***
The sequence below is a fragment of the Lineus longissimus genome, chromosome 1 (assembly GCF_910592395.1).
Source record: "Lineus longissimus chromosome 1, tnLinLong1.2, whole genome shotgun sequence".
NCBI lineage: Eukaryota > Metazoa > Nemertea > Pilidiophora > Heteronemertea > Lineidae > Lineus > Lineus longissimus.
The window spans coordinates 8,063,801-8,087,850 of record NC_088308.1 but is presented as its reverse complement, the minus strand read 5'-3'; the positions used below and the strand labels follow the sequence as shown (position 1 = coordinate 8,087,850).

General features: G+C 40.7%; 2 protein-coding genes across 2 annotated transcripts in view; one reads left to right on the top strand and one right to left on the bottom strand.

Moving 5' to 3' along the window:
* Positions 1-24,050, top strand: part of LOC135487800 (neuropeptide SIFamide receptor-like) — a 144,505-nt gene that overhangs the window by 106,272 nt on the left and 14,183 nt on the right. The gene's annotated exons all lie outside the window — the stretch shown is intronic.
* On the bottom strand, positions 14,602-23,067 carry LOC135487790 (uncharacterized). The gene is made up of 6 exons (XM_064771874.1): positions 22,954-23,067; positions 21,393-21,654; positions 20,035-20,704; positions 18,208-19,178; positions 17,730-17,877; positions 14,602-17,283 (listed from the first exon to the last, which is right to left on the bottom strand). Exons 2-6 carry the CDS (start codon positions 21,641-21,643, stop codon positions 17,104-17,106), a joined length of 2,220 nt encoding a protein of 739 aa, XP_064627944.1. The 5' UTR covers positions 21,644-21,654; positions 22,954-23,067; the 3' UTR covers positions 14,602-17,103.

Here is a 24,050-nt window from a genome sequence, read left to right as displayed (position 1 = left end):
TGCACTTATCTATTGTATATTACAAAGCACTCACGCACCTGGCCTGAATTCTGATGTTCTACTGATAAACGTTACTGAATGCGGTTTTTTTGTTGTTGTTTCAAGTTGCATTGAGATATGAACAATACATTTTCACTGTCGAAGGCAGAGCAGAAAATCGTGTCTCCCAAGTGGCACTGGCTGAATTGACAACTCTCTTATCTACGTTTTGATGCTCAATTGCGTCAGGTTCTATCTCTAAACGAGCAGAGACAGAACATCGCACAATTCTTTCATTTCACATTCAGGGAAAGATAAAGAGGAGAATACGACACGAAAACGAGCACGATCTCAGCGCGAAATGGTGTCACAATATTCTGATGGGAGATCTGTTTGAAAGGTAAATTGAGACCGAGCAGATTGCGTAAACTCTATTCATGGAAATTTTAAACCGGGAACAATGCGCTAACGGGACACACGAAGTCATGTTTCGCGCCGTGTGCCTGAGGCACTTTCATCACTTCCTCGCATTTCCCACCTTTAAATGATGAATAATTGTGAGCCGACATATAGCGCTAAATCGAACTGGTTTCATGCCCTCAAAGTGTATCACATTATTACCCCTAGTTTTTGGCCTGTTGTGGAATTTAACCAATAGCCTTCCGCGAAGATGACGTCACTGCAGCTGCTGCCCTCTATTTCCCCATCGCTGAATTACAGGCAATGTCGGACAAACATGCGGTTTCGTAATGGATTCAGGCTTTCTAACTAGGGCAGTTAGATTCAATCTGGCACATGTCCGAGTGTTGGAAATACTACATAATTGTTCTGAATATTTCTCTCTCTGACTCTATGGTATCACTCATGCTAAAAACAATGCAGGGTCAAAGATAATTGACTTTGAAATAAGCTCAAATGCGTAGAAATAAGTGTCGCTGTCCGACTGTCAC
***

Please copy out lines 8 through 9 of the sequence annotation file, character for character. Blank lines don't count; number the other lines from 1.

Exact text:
* On the bottom strand, positions 14,602-23,067 carry LOC135487790 (uncharacterized). The gene is made up of 6 exons (XM_064771874.1): positions 22,954-23,067; positions 21,393-21,654; positions 20,035-20,704; positions 18,208-19,178; positions 17,730-17,877; positions 14,602-17,283 (listed from the first exon to the last, which is right to left on the bottom strand). Exons 2-6 carry the CDS (start codon positions 21,641-21,643, stop codon positions 17,104-17,106), a joined length of 2,220 nt encoding a protein of 739 aa, XP_064627944.1. The 5' UTR covers positions 21,644-21,654; positions 22,954-23,067; the 3' UTR covers positions 14,602-17,103.

Here is a 24,050-nt window from a genome sequence, read left to right as displayed (position 1 = left end):